Consensus building forum in London

| by Victor Cherubim

( December 12, London, Sri Lanka Guardian) A gathering of six visiting MP’s from both the Governing UPFA and Opposition UNP and the TNA, along with members of the Sri Lanka International Alert and Chamber of Commerce, came face to face with the Sri Lankan diaspora in UK, on11 December 2011 at Norbiton, near Kingston,Surrey.
The concept definition of “diaspora” was viewed differently and not as a monolithic idea as mooted in Sri Lanka. For the Tamil people abroad, it was a “conflict generated” diaspora.
Informed circles state a cross-section of Sinhalese, Tamil, Muslim diaspora and other well wishers, all came together for the first time, in as many as forty years at this informal meeting, to get to know each other and to air their opinions with candour. It was an open, no holds barred meeting, with opinions and perceptions aired on a variety and range of issues of interest to Sri Lankans.
All the MP’s who attended were 40 years and under, many of them, first time parliamentarians. It was an opportunity to study where and what went wrong in the war and how to make amends at reconciliation. It was a learning experience for the MP’s, to take back the feelings of the diaspora back home and for the diaspora, a firsthand knowledge of what can be done to have a new beginning at a meaningful dialogue, without preconditions.
The concept definition of “diaspora” was viewed differently and not as a monolithic idea as mooted in Sri Lanka. For the Tamil people abroad, it was a “conflict generated” diaspora. For the Sinhala people in UK, is was stated that it was portrayed as a “party” based diaspora, whilst for the Muslims it was basically of “humanitarian” perception of the political aspirations as well as articulating the economic needs of a people at the butt end of the ethnic divide.
The government MP’s were of general opinion that the whole nation lost in the war, the entire peoples of Sri Lanka lost as a result of the war, that there was no single winner or the loser in the war. Every community, every household, every family lost as result of the war.
They were not sure whether separatism was as desirable as contemplated.
They admitted that certainly past governments had not focussed more powers to be
devolved, but they were reluctant to pass judgment of what the present government could or would be advised to do in the forthcoming publication of the LLRC report. All the government MP’s were in full agreement that whatever solution was recommended, the people of Sri Lanka as a whole must have a good lifestyle and a higher standard of living.
In answer to a question that the government had demonised the Tamil diaspora, the
MP’s were of one voice that not everything in Sri Lanka was “hunky dory.” They admitted that there were a lot of issues to be resolved. The Opposition MP’s reiterated that governance was as serious an issue and that they had fearlessly raised it in Parliament.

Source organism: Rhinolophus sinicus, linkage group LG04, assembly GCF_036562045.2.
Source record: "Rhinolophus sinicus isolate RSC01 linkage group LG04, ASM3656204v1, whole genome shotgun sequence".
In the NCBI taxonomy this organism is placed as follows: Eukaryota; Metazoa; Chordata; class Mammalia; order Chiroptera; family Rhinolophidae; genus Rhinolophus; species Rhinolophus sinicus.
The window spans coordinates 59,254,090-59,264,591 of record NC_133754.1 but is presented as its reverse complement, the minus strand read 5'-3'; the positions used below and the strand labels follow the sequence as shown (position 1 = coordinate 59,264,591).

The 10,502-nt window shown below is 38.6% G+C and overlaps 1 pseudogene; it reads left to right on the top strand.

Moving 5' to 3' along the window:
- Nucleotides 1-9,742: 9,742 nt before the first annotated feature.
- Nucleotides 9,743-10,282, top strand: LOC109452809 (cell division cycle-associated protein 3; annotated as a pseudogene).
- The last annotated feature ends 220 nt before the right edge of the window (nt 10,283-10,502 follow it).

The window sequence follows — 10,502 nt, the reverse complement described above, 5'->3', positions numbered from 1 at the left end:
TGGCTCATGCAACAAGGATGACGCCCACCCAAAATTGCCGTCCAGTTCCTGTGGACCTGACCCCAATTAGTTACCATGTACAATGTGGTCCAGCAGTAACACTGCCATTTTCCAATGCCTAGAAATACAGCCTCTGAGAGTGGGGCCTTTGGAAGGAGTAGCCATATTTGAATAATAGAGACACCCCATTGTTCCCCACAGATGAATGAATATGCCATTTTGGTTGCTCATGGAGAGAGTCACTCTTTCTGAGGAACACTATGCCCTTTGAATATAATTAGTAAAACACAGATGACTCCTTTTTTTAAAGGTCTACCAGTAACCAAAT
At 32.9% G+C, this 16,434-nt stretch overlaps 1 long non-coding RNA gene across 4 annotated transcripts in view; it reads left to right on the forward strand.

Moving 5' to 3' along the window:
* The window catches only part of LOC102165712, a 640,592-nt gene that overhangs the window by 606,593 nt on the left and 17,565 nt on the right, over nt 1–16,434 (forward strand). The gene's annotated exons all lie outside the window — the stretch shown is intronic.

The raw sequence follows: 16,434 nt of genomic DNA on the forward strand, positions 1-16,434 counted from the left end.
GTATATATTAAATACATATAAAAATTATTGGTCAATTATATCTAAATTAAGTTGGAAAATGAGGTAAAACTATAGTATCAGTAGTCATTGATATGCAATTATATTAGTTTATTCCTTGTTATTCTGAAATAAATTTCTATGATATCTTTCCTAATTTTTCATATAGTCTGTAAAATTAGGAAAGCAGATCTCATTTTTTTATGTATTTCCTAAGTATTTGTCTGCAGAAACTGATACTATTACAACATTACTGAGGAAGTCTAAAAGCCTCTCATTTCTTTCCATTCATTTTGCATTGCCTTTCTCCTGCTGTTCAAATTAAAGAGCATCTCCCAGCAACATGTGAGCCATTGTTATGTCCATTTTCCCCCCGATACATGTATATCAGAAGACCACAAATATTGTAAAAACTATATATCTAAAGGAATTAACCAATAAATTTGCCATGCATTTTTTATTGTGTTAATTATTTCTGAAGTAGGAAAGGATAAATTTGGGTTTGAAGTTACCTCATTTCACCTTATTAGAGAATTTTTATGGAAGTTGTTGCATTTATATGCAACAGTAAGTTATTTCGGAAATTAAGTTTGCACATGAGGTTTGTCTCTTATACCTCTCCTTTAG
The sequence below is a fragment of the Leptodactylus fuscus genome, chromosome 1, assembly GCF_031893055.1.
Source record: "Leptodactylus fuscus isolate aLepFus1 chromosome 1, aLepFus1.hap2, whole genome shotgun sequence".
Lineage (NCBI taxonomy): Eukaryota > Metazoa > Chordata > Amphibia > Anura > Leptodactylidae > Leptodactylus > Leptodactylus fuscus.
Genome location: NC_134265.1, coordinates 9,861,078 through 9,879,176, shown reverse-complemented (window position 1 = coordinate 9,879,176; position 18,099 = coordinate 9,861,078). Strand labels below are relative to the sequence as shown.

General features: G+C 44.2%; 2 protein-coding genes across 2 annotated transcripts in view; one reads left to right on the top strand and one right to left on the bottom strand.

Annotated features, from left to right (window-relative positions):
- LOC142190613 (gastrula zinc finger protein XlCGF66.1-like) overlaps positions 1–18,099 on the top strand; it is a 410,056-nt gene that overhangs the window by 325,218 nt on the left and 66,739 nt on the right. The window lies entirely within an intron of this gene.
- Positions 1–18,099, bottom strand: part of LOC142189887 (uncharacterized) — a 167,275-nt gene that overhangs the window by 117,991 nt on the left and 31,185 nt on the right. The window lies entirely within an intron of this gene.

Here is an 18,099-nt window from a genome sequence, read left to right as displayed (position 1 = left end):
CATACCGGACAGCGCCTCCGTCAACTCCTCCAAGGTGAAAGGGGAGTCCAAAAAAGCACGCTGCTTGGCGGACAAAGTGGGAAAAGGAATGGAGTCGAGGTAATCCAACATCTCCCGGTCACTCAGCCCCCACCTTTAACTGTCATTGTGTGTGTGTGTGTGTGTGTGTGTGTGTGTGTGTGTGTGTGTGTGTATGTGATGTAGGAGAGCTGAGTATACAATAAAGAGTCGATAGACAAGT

In answer to a question from the diaspora that the government in some kind of a way has by its actions alienated the diaspora, to seek refuge in the right of self determination as the relief of last resort and that the government has to think differently if Tamil diaspora is to feel safe back in Sri Lanka and to contribute to its development; the MP’s were of one voice that there is to be a new beginning.
A question was raised by a domiciled Sinhalese who was of opinion that it was ”the way the war was over,” which had to be taken note of and as reciprocity of goodwill something has to be done to re-establish the lost trust. In response, an Opposition UNP MP stressed that concentration of power is at issue. It has often been raised by the Opposition in Parliament. There is too much concentration of power at certain levels of government which is wielded, at local, the provincial and at the national levels. Party loyalty is an overriding factor in Sri Lanka, particularly in the governing party in power, which in turn has a bearing on the emotional thinking of a people, in regard to their government. What was not said, but possibly implied was that this stance was as a defence mechanism in support of an embattled government with accusations from outside.
On the issue of the recommendations of the LLRC report, the spokesman MP of the
Government stated, he did not want to prejudge the findings. He further emphasised that it was not a Government report. The findings are the views of the people appointed to study the situation and it is their credibility and integrity that matters.
In regard to the aspects of the” wounds of war” the MP’s clearly admitted they are fresh and have to be addressed. It was suggested by the diaspora that a national day of mourning be set aside for the remembrance of all the victims of the war and not only for the Tamils Day of Atonement, “Mahavira Thinam” on 27th November annually.
Many questions were asked of the MP’s by the diaspora. It was vociferous but an orderly encounter. It adjourned but not prior to the self appraisal by a member of the Sinhalese diaspora who emphasised that there is no doubt in his mind of the multi-ethnic nature, charm and character of the people of Sri Lanka. He noted that for the diaspora in UK, there is an abiding connection to their country of birth, an innate love and affection, though many hearts are torn and broken by war on all sides. Many he said, have felt let down, their rights trampled, their feelings shaken, the time has arrived to move forward towards some devolution of power and political rights.
Any child born in Sri Lanka must now be able and allowed to achieve and reach its potential without fear. The lessons of the past are a milestone, a future without recourse to war.

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Author: Sri Lanka Guardian

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